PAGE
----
# Normal Random Function Regressors

# Why

We use a loss function and a predictive
density to construct a regressor on the domain
of the random process.

# Setup

Let $\ell : \R \times \R \to \R $ be a loss
function.
We choose a predictor to minimize the expected
loss under the predictive density.

## Squared error case

Consider $\ell (\alpha , \beta ) = (\alpha -
\beta )^2$.
The minimum squared error
normal random function predictor or
minimum squared error gaussian
process predictor for dataset $(a^1,
\gamma _1), \dots , (a^n, \gamma _n)$ in $A
\times \R $ is the predictor which minimizes the
squared error loss.
Since the predictive density is normal, the
minimizer is the conditional mean.

## Absolute error case

Consider $\ell (\alpha , \beta ) = \abs{\alpha -
\beta }$.
The minimum absolute deviation
normal random function predictor or
minimum absolute deviation
gaussian process predictor for dataset
$(a^1, \gamma _1), \dots , (a^n, \gamma _n)$ in
$A \times \R $ is the predictor which minimizes
the absolute deviation loss.
For any density, the solution is the median.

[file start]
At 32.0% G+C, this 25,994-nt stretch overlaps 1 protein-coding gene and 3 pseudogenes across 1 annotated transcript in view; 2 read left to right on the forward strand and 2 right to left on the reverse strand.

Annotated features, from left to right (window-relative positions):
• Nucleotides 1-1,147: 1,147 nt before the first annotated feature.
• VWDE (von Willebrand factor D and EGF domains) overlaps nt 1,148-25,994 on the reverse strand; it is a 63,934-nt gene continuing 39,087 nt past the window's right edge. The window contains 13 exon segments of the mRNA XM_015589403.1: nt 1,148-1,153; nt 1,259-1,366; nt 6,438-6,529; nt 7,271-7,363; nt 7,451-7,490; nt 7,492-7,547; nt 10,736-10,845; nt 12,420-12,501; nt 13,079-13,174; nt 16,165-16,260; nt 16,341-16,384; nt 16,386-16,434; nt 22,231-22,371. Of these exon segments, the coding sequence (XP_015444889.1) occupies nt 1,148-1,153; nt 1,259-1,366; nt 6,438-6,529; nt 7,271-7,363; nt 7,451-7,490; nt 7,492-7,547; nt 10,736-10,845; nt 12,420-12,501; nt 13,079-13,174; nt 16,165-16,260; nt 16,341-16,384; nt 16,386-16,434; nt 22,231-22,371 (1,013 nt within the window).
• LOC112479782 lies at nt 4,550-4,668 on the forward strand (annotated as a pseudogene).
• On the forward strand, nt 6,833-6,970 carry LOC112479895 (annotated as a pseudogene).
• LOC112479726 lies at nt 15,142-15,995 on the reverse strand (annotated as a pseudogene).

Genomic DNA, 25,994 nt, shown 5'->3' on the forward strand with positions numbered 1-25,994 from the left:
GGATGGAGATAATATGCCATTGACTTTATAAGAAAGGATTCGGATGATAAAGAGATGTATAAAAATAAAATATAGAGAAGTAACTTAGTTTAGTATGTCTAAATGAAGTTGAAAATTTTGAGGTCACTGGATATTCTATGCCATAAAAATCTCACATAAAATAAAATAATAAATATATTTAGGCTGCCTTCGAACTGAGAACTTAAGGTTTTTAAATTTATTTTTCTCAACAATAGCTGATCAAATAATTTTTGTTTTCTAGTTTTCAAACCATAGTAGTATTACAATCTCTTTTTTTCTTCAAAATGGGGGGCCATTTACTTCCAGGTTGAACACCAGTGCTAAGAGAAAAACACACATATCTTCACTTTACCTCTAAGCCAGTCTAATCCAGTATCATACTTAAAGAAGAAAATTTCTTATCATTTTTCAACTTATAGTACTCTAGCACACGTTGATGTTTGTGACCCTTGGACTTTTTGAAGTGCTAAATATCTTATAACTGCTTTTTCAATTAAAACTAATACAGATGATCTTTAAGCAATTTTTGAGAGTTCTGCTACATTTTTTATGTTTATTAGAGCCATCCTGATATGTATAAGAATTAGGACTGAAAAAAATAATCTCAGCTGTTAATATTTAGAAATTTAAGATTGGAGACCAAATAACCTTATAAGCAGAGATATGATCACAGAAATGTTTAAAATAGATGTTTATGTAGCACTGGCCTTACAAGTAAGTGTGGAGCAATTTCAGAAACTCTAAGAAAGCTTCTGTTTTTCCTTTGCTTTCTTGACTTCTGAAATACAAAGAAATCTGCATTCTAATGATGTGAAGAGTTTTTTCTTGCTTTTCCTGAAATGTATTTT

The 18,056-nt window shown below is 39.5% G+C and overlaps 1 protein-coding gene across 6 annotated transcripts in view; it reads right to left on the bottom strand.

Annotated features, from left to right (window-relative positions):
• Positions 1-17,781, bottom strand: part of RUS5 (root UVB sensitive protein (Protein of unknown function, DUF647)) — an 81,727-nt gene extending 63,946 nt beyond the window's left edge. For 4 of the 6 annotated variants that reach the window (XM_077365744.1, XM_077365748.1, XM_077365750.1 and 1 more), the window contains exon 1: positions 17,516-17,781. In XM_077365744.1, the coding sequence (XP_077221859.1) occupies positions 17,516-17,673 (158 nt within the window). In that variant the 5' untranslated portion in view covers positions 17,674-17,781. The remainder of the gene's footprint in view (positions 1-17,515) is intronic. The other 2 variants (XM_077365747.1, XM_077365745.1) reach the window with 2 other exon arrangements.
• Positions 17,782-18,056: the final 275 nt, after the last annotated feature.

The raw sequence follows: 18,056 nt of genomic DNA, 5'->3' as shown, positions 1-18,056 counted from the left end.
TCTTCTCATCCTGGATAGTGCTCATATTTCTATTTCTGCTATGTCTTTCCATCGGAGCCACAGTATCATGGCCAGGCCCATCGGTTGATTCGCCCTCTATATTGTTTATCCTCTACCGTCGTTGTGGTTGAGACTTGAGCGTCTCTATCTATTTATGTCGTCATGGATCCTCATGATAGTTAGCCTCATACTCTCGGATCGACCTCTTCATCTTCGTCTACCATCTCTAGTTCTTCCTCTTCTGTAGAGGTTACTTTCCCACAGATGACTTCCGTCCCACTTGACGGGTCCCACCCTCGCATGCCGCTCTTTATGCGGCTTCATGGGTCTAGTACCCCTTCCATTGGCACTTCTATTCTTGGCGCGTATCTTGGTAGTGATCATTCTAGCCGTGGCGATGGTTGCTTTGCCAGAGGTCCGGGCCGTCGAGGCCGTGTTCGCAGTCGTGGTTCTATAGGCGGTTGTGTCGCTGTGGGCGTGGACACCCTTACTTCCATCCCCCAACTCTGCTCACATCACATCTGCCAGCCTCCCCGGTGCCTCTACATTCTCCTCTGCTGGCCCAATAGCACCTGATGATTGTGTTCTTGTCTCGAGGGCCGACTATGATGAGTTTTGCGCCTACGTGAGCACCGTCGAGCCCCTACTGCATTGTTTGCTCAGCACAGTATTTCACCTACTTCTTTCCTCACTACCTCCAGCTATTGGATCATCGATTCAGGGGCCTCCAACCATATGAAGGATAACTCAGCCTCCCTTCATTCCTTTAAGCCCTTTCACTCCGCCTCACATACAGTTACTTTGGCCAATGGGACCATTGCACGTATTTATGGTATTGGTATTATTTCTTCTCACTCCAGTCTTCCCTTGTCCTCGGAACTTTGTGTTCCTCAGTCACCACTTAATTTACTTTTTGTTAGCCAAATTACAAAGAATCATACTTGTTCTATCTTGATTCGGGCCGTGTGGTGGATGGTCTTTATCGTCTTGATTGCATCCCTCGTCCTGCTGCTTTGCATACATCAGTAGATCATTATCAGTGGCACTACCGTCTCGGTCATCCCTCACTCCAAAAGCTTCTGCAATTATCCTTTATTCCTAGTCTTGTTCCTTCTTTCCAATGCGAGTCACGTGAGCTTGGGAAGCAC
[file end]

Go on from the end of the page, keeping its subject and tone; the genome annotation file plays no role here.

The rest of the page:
Since the predictive density is normal, and so
symmetric, the median is the conditional mean.
In other words, the minimum absolute deviation
normal random function predictor coinicides with
the minimium squared error normal random function
predictor.

# Definition

For this reason, the normal
random function predictor or
gaussian process predictor
for dataset $(a^1, \gamma _1), \dots , (a^n,
\gamma _n)$ in $A \times \R $ is $h: A \to \R $
defined by

\[
h(x) = m(x) + \pmat{k(x,a^1) \cdots k(x, a^n)}\invp{\Sigma _{a}
+ \Sigma _{e}}(\gamma - m_{a}).
\]

In other words, the regressor which assigns to
each point its conditional mean.
Notice that $h$ is an affine function of
$\gamma $.
If the mean function $m \equiv 0$ then $h$ is
linear in $\gamma $.
This is sometimes called a
linear estimator.
Alternatively, notice (in the zero mean setting)
that $h$ is a linear combination of $n$ kernel
function $k(x, a^i)$ for $i = 1, \dots , n$.
Specifically, $h$ is a linear combination of

The process of using a normal random function
predictor is often called
Gaussian process regression
or (especially in spatial statistics)
kriging.
The upside is that a gaussian process predicor
interpolates the data, is smooth, and the
so-called variance increases with the distance
from the data.